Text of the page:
TRENTON, N.J. – Governor Phil Murphy’s hopes to dig New Jersey out of an anticipated budget hole with borrowing hit a major snag on Thursday when the Office of Legislative Services (OLS), the state legislature’s nonpartisan legal arm, issued an opinion affirming that the state cannot borrow money to balance future budgets.
“In conclusion, The COVID-19 pandemic is a disaster that that has resulted in an emergency as contemplated by the New Jersey Constitution,” wrote Neal Lang, OLS’s Associate Counsel. “Accordingly, the State may borrow money to meet the emergency caused by COVID -19 without voter approval and without violating the debt limitation clause. The proceeds of the bonds are borrowed money and may be used to pay for equipment and expenses directly related to COVID-19. This opinion sets forth justification for using borrowed money to pay for COVID-19 related equipment and to meet the needs of the State previously determined when the FY2020 budget was enacted.”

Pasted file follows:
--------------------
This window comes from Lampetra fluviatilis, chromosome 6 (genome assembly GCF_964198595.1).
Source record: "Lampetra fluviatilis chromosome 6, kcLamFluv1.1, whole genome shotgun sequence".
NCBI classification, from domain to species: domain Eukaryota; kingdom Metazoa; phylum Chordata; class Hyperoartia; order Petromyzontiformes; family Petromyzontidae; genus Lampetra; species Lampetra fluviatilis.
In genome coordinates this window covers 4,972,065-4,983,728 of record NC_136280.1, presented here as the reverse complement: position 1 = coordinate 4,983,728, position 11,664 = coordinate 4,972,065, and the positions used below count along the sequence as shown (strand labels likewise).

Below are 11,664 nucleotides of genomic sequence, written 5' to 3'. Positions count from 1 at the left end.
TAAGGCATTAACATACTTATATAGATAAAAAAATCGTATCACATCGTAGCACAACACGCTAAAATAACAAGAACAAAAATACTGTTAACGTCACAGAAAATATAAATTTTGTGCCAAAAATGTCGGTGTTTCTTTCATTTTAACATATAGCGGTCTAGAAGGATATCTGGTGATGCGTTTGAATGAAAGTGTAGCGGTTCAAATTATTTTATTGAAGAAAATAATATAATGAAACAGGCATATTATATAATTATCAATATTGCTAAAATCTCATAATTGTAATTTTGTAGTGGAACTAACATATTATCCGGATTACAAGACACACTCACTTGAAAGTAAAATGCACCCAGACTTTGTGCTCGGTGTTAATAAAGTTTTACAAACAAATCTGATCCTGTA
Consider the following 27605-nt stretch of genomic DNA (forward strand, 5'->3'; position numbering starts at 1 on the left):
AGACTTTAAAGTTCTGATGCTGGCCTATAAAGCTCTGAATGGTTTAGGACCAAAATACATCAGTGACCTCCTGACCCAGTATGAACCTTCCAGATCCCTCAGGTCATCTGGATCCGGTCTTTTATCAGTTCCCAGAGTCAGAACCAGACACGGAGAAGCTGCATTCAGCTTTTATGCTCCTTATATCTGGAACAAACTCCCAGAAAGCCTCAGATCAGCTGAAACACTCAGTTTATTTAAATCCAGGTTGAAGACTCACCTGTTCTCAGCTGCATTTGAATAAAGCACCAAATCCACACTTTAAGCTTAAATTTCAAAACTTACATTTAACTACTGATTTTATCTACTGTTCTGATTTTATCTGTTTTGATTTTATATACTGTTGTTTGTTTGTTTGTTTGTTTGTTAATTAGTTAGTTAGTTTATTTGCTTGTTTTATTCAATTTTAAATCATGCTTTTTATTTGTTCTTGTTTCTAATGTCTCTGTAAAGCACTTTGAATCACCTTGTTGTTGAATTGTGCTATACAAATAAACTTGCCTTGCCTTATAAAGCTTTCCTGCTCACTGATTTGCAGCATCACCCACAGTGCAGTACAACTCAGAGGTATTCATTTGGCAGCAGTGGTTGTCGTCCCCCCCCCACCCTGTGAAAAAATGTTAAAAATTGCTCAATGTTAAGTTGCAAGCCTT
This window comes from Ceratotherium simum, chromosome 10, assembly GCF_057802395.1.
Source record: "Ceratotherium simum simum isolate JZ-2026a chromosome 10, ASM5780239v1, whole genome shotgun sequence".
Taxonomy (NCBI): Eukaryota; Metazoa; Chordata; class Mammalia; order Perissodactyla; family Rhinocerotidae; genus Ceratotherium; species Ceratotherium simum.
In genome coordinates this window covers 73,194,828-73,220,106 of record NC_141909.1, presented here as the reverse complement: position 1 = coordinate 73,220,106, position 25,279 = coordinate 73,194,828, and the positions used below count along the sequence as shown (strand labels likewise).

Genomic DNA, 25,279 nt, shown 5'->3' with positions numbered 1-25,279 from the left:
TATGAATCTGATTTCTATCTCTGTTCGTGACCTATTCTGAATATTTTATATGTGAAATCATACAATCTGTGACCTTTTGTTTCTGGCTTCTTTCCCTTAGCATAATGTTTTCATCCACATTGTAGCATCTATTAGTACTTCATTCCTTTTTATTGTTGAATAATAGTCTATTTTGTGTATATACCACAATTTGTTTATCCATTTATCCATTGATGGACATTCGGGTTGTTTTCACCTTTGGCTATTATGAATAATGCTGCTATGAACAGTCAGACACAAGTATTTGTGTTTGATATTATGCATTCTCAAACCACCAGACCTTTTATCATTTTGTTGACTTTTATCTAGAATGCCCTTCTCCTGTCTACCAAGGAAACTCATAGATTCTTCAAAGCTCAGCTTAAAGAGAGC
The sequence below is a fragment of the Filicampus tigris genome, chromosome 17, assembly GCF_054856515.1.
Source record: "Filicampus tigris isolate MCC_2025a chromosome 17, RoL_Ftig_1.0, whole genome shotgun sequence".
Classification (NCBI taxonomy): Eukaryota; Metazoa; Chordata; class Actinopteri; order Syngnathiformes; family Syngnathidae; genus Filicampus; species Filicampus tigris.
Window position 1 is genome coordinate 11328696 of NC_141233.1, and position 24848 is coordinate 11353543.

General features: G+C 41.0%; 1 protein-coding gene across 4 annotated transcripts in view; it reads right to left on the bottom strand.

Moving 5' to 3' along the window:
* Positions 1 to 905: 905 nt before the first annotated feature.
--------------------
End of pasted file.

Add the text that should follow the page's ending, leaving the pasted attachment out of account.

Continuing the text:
“However, borrowed money may not be used to replace general revenue to support non-COVID-19 related spending in future budgets,” Lang continued. “What future expenses are directly related to COVID-19 is a matter to be resolved jointly by the Legislative and Executive Branches through the legislative process, including future budget acts.”
The N.J. Supreme Court already ruled on this issue more than once in recent years.